The limits of regulatory compliance of ICOs
The limits of regulatory compliance of ICOs

The limits of regulatory compliance of ICOs

By Adrian Zmudzinski - 20 Nov 2018

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A recent study by the University of British Columbia describes the difficulties of ICOs in complying with regulations while maintaining economic efficiency and availability for a wide range of potential investors.

The researchers studied the ICO market for six months focusing on the US market, but also analyzed some ICOs conducted in other countries.

According to the research, regulatory compliance is costly for any legislation that needs to be complied with.

As a result, if you want to include many investors, you have to choose between spending large amounts of money to ensure compliance or overshadowing the issue.

This denies one of the main advantages of ICOs: the ability to access finance without having to invest large amounts of capital.

The research explains the difficulties in achieving cost efficiency, legal compliance and openness to many investors in the following way:

If issuers forgo these costs, the risk of being non-compliant rises significantly. The result is a trilemma, whereby issuers currently must forgo one of these goals to realize the other two, or to compromise on all three”.

In addition, three different approaches to conducting ICOs are indicated:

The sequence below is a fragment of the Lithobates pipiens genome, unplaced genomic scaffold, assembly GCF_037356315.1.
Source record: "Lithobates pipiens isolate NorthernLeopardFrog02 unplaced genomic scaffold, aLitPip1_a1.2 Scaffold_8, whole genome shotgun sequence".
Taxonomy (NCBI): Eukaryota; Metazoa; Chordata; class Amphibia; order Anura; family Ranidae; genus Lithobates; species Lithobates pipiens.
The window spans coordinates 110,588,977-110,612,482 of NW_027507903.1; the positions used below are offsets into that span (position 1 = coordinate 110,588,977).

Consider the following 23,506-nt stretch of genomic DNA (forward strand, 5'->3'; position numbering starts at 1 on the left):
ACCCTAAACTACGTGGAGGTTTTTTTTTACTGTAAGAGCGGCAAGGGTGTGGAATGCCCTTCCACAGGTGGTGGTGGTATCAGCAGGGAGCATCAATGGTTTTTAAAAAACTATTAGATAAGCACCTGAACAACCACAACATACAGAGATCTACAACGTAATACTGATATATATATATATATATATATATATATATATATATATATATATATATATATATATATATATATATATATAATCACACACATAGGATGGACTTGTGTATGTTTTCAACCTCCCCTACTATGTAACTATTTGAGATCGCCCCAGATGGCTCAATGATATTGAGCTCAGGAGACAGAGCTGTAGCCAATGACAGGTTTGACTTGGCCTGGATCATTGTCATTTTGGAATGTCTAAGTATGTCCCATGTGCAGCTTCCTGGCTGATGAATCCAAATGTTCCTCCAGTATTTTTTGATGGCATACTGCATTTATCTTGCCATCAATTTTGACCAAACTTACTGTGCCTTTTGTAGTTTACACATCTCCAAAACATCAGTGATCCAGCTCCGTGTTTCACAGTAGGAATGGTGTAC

The first, called “Maverick ICO“, puts compliance in second place to achieve maximum efficiency in obtaining financing, aiming to invest as little as possible in legal fees.

The second, a private ICO, sacrifices openness to investors, limiting itself to institutional or accredited funds to keep costs relatively low and legal compliance good.

The “Hybrid ICO” is the third type of Initial Coin Offering analyzed and is described as the campaign that makes compromises from all three points of view.

This is done by “issuing in selected markets, resulting in bounded cost effectiveness, compliance and investor scope”.

Adrian Zmudzinski

Adrian is passionate about technology and Information Technology (IT). Adrian specialized in the analysis of tokens, the blockchain technology, and cryptocurrencies. His interest in Bitcoin dates back to 2009 and it rapidly transformed into a more general interest of the still arising cryptocurrency industry. His analyses are concerned mostly by the technological potential underlying the analyzed token.

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